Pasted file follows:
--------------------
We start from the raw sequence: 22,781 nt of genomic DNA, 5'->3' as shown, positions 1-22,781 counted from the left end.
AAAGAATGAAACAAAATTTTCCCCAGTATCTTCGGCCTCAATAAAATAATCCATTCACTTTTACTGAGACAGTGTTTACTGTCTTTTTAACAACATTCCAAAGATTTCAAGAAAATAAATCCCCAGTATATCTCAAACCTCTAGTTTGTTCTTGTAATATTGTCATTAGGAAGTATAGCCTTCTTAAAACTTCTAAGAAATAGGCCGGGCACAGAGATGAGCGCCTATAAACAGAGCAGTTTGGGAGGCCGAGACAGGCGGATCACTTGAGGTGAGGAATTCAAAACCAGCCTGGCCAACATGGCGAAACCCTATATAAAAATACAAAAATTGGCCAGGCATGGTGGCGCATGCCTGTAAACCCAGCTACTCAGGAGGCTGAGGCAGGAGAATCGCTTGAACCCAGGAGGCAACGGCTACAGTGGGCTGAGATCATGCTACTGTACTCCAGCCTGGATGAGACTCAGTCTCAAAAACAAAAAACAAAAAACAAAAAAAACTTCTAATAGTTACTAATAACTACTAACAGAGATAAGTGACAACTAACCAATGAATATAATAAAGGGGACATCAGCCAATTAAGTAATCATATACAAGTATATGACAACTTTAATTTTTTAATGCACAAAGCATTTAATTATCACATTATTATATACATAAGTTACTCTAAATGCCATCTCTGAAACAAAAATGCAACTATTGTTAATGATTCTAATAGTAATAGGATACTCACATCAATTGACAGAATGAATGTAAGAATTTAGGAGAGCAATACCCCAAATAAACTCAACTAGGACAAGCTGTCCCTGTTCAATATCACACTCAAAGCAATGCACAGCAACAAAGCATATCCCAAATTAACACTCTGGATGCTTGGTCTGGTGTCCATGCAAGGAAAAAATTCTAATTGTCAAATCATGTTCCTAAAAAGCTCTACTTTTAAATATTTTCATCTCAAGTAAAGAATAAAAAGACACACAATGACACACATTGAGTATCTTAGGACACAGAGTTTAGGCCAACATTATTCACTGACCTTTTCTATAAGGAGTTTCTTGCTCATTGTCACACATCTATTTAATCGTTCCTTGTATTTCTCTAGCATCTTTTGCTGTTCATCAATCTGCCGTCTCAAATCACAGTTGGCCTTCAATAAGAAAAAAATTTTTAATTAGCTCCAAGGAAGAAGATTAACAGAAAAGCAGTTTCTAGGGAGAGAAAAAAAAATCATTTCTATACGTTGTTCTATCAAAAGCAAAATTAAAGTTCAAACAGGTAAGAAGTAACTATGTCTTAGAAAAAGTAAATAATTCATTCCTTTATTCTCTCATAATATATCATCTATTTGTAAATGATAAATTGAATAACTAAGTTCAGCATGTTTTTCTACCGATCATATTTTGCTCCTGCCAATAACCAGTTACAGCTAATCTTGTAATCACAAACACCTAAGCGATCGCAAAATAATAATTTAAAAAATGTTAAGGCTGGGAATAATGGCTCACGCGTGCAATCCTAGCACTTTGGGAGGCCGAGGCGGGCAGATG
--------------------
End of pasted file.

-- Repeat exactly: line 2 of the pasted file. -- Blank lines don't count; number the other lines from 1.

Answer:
AAAGAATGAAACAAAATTTTCCCCAGTATCTTCGGCCTCAATAAAATAATCCATTCACTTTTACTGAGACAGTGTTTACTGTCTTTTTAACAACATTCCAAAGATTTCAAGAAAATAAATCCCCAGTATATCTCAAACCTCTAGTTTGTTCTTGTAATATTGTCATTAGGAAGTATAGCCTTCTTAAAACTTCTAAGAAATAGGCCGGGCACAGAGATGAGCGCCTATAAACAGAGCAGTTTGGGAGGCCGAGACAGGCGGATCACTTGAGGTGAGGAATTCAAAACCAGCCTGGCCAACATGGCGAAACCCTATATAAAAATACAAAAATTGGCCAGGCATGGTGGCGCATGCCTGTAAACCCAGCTACTCAGGAGGCTGAGGCAGGAGAATCGCTTGAACCCAGGAGGCAACGGCTACAGTGGGCTGAGATCATGCTACTGTACTCCAGCCTGGATGAGACTCAGTCTCAAAAACAAAAAACAAAAAACAAAAAAAACTTCTAATAGTTACTAATAACTACTAACAGAGATAAGTGACAACTAACCAATGAATATAATAAAGGGGACATCAGCCAATTAAGTAATCATATACAAGTATATGACAACTTTAATTTTTTAATGCACAAAGCATTTAATTATCACATTATTATATACATAAGTTACTCTAAATGCCATCTCTGAAACAAAAATGCAACTATTGTTAATGATTCTAATAGTAATAGGATACTCACATCAATTGACAGAATGAATGTAAGAATTTAGGAGAGCAATACCCCAAATAAACTCAACTAGGACAAGCTGTCCCTGTTCAATATCACACTCAAAGCAATGCACAGCAACAAAGCATATCCCAAATTAACACTCTGGATGCTTGGTCTGGTGTCCATGCAAGGAAAAAATTCTAATTGTCAAATCATGTTCCTAAAAAGCTCTACTTTTAAATATTTTCATCTCAAGTAAAGAATAAAAAGACACACAATGACACACATTGAGTATCTTAGGACACAGAGTTTAGGCCAACATTATTCACTGACCTTTTCTATAAGGAGTTTCTTGCTCATTGTCACACATCTATTTAATCGTTCCTTGTATTTCTCTAGCATCTTTTGCTGTTCATCAATCTGCCGTCTCAAATCACAGTTGGCCTTCAATAAGAAAAAAATTTTTAATTAGCTCCAAGGAAGAAGATTAACAGAAAAGCAGTTTCTAGGGAGAGAAAAAAAAATCATTTCTATACGTTGTTCTATCAAAAGCAAAATTAAAGTTCAAACAGGTAAGAAGTAACTATGTCTTAGAAAAAGTAAATAATTCATTCCTTTATTCTCTCATAATATATCATCTATTTGTAAATGATAAATTGAATAACTAAGTTCAGCATGTTTTTCTACCGATCATATTTTGCTCCTGCCAATAACCAGTTACAGCTAATCTTGTAATCACAAACACCTAAGCGATCGCAAAATAATAATTTAAAAAATGTTAAGGCTGGGAATAATGGCTCACGCGTGCAATCCTAGCACTTTGGGAGGCCGAGGCGGGCAGATG